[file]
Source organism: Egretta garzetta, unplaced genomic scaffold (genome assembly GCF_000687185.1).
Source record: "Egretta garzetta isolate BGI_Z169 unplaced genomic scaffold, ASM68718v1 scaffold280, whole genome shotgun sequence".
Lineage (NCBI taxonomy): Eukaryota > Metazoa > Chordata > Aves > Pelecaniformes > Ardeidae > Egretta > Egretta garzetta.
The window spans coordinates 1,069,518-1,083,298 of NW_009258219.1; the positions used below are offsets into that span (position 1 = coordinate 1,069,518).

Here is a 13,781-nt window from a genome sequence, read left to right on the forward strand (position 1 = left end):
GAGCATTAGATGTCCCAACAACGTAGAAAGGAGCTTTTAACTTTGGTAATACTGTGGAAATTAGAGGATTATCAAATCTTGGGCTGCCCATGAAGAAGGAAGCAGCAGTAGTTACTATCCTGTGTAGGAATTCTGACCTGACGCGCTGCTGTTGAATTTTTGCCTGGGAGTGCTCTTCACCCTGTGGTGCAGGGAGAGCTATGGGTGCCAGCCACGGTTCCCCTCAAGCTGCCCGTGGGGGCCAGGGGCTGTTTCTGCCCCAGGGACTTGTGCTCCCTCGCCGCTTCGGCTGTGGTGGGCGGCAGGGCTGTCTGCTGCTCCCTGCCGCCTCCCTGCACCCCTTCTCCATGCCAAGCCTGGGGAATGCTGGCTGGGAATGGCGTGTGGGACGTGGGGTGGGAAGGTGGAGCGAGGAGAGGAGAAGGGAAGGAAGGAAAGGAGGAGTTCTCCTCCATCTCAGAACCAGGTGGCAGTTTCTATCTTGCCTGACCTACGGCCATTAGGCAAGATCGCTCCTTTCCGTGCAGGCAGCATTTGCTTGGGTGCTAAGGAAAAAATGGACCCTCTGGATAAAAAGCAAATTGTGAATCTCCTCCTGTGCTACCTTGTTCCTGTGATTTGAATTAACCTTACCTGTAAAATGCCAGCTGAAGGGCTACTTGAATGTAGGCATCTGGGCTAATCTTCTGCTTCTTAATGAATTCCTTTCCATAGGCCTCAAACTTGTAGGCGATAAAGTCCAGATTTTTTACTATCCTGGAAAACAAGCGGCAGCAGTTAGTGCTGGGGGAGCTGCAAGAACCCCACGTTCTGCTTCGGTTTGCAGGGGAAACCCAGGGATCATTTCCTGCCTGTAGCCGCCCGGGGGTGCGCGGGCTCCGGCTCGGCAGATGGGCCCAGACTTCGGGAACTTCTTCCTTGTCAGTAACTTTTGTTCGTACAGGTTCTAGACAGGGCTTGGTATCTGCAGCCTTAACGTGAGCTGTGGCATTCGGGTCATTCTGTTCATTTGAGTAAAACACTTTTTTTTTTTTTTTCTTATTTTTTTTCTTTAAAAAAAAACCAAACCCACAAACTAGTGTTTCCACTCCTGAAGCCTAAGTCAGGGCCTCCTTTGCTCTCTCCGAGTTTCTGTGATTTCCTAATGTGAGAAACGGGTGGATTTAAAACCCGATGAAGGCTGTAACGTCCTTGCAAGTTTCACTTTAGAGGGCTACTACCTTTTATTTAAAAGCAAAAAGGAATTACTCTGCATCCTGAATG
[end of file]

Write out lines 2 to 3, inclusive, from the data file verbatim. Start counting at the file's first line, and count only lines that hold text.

Source record: "Egretta garzetta isolate BGI_Z169 unplaced genomic scaffold, ASM68718v1 scaffold280, whole genome shotgun sequence".
Lineage (NCBI taxonomy): Eukaryota > Metazoa > Chordata > Aves > Pelecaniformes > Ardeidae > Egretta > Egretta garzetta.